For You

Facts and Myths about Head Lice

08.05.2016

By Kristin Sorensen

Head lice are disgusting. These bugs take residency in your hair and lay eggs. Ew! No one is dreaming about the day they catch head lice.

Misconceptions are rampant about lice because their crawly nature causes over-the-top reactions. Of course, parents still have reason to be worried—head lice is not enjoyable—but before you purchase five containers of mayonnaise, throw out all of your living room furniture and get into fights about the “no-nit” initiative, take a look at these facts before your kids head back to school.

About the Bug

A louse is a wingless insect with six legs. A mother louse can lay five to 10 eggs a day. These eggs are known as nits, and a mother will lay them right next to the hair shaft so they will stay nice and toasty. She excretes a saliva to hold her eggs to the scalp and hair shafts. After a week of sitting, these nits will hatch into nymphs that will be full grown lice—that can hatch their own eggs—in 10 days.

These bugs can cause symptoms beyond just an itchy head. Lice can cause sleeplessness, the feeling of something moving on the top of the head (talk about driving someone crazy) and sores on the scalp.

Sounds like fun, right? D=

How They Travel

Can Head Lice Fly?

Many myths claim these wingless bugs can fly or that they have super strong legs that allow them to jump from head to head. That myth is false. All these bugs can do is crawl, so unless direct head contact is made between two people, head lice is not easily transmitted.

If your child has head lice, watch them as they interact with other kids. Here are some instances where direct head contact can be made:
• Sleepovers where children are sleeping next to each other and sharing the same pillow while sleeping.
• Rough-housing or wrestling.
• Group pictures where people are pressed close together.

Can Head Lice Be Spread Through Swimming Pools?

Another myth about head lice is that it can be spread through swimming pools. Lice can survive underwater for several hours and chlorine won’t kill the little pests, but according to Lice Lessons, head lice holds on tightly to the head underwater, so it is unlikely that lice will be spread in a swimming pool.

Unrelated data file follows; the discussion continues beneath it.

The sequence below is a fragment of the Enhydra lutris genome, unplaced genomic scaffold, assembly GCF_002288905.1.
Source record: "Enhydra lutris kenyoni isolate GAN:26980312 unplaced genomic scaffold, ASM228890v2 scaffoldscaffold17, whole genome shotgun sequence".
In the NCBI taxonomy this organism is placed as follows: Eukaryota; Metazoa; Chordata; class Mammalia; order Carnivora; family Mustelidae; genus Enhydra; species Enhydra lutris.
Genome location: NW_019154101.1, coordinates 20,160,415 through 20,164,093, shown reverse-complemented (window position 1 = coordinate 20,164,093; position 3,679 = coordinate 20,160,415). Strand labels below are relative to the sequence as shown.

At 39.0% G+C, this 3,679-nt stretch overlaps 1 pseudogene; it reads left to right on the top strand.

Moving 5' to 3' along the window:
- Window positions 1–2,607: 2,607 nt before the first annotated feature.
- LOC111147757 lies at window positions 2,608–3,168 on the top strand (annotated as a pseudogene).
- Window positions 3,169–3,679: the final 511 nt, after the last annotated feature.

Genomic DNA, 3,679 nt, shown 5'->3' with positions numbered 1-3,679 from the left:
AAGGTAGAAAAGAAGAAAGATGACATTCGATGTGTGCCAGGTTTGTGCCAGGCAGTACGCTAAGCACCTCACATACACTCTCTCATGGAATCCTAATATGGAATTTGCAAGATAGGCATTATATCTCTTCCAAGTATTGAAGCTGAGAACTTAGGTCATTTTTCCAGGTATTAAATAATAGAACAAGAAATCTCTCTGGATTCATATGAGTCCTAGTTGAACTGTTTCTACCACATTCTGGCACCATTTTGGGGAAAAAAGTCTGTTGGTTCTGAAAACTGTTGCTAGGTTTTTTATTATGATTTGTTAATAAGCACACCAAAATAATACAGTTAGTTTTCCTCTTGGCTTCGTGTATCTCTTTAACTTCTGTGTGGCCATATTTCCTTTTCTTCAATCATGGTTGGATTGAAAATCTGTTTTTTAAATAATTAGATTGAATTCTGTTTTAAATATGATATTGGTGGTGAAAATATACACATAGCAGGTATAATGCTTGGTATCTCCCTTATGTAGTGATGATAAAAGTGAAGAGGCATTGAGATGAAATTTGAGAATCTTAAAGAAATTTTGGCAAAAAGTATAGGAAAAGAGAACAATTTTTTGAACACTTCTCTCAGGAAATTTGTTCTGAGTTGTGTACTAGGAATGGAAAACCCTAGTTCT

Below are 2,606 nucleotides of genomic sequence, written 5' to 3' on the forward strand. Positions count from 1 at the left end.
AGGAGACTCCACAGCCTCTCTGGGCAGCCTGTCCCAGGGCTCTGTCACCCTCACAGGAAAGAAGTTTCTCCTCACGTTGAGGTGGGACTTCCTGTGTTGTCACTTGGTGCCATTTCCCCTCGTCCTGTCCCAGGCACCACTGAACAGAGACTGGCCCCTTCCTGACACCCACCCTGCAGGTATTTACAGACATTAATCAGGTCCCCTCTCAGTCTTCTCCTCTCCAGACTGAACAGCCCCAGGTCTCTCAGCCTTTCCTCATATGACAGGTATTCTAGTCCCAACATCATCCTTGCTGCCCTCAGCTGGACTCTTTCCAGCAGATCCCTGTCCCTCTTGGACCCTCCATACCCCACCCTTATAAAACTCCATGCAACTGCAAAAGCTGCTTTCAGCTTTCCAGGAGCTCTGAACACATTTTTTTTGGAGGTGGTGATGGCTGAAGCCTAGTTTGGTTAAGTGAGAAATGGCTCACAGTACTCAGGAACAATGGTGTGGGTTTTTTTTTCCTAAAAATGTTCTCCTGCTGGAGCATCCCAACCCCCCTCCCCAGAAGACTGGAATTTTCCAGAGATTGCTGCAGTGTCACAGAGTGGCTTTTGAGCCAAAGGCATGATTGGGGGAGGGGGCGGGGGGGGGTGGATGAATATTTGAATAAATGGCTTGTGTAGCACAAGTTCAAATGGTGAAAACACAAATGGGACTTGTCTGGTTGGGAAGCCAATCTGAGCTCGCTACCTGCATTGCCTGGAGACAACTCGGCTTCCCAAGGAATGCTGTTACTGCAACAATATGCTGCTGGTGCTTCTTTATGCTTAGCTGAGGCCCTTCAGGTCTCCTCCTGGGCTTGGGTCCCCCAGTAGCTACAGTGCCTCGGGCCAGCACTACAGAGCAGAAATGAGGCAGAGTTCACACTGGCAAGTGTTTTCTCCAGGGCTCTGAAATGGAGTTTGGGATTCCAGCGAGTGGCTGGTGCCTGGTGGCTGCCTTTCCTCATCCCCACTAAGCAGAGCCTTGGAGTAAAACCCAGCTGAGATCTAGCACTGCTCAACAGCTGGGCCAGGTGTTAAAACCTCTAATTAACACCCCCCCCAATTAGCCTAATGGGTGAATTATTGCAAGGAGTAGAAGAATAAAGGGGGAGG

Can Pets Get Head Lice?

Believe it or not, your furry friends cannot catch head lice. Head lice is a human specific bug. Fido cannot give humans head lice, and humans cannot give head lice to Fido.

Hygiene and Cleaning the Home

Can Head Lice Carry Diseases?

Head lice don’t carry diseases. That’s right, another myth! A body louse, which is a close relative of the head louse, can carry diseases. Considering that they are in the same family, that explains how this rumor began, but remember, head lice do NOT carry diseases.

Can People with Clean Hair Get Head Lice?

This will probably shock you so sit down if you’re not already sitting. People with clean, healthy hair can catch head lice. One of the most popular myths spread about head lice is that “only dirty people get head lice.” Untangling the Myths about Head Lice by Christina Ianzito states that head lice “doesn’t have discriminating tastes: It wants warmth for its eggs and a regular ‘blood meal.’ It doesn’t matter if the dish is dirty or clean.” If you consider yourself a clean individual, be aware that you can indeed catch head lice.

Can People with Short Hair Get Head Lice?

Likewise, people with long and short hair can catch lice as well. The length of hair has nothing to do with whether or not lice will inhabit a person's head. Everyone has an equal chance of catching lice.

Is My Furniture Infested with Head Lice?